I certainly believe in evolution, it is just that, I am having difficulty figuring out what the very first thing was.
    Ian B, it would appear that you are using a piece of computer software as an analogy, and a good one it is. However, is there any evidence of any software just “falling into place”? I’m sure that you wrote yours, and would be (rightly) quite cross for someone to suggest that your work was something randomly arrived at.
    Mandrill (again), I’m not attempting to deflect anything. It’s just that, suppose a person lives a good, full life, 70 years and more, as I’m sure we all hope to do (note that the “hope” as used here is perfectly valid, in the sense that most people want to live as long as possible). Suppose we are full of “hope” (used in your sense, meaning I know not what) at the moment of death. And yet we know, because we are Darwinians that the moment after death there is nothing. What value then for hope?
    I would love to have my understanding of entropy explained. As I understand it, in a closed system, entropy increases, which means everything cools, which means things become less complex. Of course our earth is not a closed system so entropy cannot apply, so things can happily become more complex. So are you then claiming that increased sophistication as a result of evolution only applies on earth, whereas as soon as mankind escapes out to the planets, into the closed system????

  • Laird

    I don’t agree with much of what Vercingetorix has to say, but I must admit to admiration for his evocative term “philosopher-tyrant”. I may appropriate it someday, should the occasion arise. And I agree that Jaynes’ book is thought-provoking, although so is Velikovsky’s. In the long run I suspect that we will locate both on the same shelf of the library.

    Ian B, your description of consciousness as a “feedback look” is quite interesting. I shall have to ponder it. A few initial questions, though: Why would a “serialising unit” both sort concepts by value and impose upon them a temporal order? Wouldn’t one (presumably the former) be sufficient? And if it’s sorting concepts by “value”, how is that value determined?

  • Pa Annoyed

    IanB,

    Minsky’s Society of Mind?

    On Entropy,

    You have to be a bit careful talking about entropy; it’s a rather subtle concept for which a lot of simplifying metaphors have been used. It often seems more obvious than it is.

    When you have a system consisting of several different parts, it’s quite common for the entropy of one part to decrease while that of the rest increases by a greater amount. The entropy of the system as a whole always increases, but not uniformly.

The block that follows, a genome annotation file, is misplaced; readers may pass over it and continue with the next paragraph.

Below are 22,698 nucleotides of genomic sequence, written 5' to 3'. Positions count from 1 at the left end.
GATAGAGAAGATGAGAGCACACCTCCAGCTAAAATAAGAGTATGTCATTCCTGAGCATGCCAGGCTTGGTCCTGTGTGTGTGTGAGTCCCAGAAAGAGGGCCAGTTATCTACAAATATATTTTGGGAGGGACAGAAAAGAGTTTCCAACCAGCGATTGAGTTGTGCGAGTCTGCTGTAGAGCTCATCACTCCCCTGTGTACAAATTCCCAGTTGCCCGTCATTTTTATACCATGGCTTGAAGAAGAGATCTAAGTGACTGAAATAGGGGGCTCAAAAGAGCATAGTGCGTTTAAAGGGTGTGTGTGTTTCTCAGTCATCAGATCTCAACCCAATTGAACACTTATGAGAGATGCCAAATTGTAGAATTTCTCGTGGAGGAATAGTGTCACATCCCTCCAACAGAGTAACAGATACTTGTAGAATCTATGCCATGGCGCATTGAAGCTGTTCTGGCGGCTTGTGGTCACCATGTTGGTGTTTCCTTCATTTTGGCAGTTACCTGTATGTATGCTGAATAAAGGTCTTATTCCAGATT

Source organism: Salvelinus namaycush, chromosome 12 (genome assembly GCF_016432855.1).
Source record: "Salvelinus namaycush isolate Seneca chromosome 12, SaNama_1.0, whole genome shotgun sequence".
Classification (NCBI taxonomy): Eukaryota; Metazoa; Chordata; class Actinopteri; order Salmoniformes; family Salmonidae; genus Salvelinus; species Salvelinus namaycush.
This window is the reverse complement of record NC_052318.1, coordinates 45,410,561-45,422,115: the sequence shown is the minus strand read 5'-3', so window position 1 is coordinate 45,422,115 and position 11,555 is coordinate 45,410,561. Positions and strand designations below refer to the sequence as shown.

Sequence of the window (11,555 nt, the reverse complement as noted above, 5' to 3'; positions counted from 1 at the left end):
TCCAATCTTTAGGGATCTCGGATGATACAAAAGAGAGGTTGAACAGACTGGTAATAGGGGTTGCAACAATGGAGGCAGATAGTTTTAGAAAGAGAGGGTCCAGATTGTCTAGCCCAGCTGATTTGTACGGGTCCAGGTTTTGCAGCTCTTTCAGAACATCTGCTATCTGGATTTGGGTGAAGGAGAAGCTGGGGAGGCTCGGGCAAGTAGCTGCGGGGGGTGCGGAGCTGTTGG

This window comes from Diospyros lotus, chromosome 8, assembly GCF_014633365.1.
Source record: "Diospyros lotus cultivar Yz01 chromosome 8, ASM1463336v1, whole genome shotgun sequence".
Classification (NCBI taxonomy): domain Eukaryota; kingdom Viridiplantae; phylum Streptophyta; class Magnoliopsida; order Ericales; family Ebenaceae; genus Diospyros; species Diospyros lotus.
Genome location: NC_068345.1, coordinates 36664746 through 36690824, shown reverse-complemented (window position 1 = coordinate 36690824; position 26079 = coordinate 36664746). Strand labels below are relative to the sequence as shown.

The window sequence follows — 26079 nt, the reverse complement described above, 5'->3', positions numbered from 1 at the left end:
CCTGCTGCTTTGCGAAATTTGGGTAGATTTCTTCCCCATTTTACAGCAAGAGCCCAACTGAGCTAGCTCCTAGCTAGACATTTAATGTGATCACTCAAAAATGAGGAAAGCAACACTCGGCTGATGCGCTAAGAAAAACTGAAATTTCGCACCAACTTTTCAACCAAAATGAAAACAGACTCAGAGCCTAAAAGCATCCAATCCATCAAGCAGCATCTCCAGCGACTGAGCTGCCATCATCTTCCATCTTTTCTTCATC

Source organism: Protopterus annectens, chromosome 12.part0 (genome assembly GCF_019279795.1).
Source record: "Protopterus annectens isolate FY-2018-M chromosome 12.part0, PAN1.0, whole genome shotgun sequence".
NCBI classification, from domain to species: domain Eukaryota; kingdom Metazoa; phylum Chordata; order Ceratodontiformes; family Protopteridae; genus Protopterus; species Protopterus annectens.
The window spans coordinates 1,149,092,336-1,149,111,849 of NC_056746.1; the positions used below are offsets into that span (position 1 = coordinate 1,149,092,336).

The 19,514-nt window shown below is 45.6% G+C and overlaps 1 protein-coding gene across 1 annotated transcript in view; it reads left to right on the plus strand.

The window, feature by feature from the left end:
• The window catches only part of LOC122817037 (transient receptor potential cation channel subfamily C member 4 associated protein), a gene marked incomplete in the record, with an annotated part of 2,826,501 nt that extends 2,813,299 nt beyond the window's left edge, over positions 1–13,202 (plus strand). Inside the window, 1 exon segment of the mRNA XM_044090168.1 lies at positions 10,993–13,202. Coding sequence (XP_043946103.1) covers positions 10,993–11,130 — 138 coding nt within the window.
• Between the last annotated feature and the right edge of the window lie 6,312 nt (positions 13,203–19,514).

For example, consider throwing water into a depression in the ground to form a lake. Initially, the motion of the water is chaotic and turbulent, with violent motions in every direction. But for any initial state, the rules of fluid motion always end up with the same result – flat and still water. Have you ever deeply considered this miracle? If each square centimetre of the lake could take any one of a hundred distinct heights, and the lake was a square kilometre in area, there are 100 raised to the power of 10,000,000,000 possible configurations of the surface – the actual number of configurations is immeasurably larger – of which exactly one is unerringly selected. By dumb physics, no less.

    How does this incredible thing happen? Take a moment to think about that. Is an intelligence the only possible explanation – some sort of invisible demon that rushes about with a spirit level subtly adjusting the motion of each blob of water to achieve that perfect mirror finish? Can it be that the Hand of God is at work here?

    In fact, it happens because of friction – viscosity in the case of a liquid. Bulk motions of water can be converted to the microscopic motions constituting heat, and vice versa, but the number of configurations by which the heat can arrange itself make even the staggering number mentioned above seem tiny. In each cubic centimetre of water there are about 30,000,000,000,000,000,000,000 molecules that can take up many more than 100 states each, to give a lake-wide total so mind-bogglingly staggeringly huge that the mere hundred to the ten billion of visible configurations utterly vanishes in comparison. And if that heat is allowed to escape into the universe, by radiating into space, the options are even greater.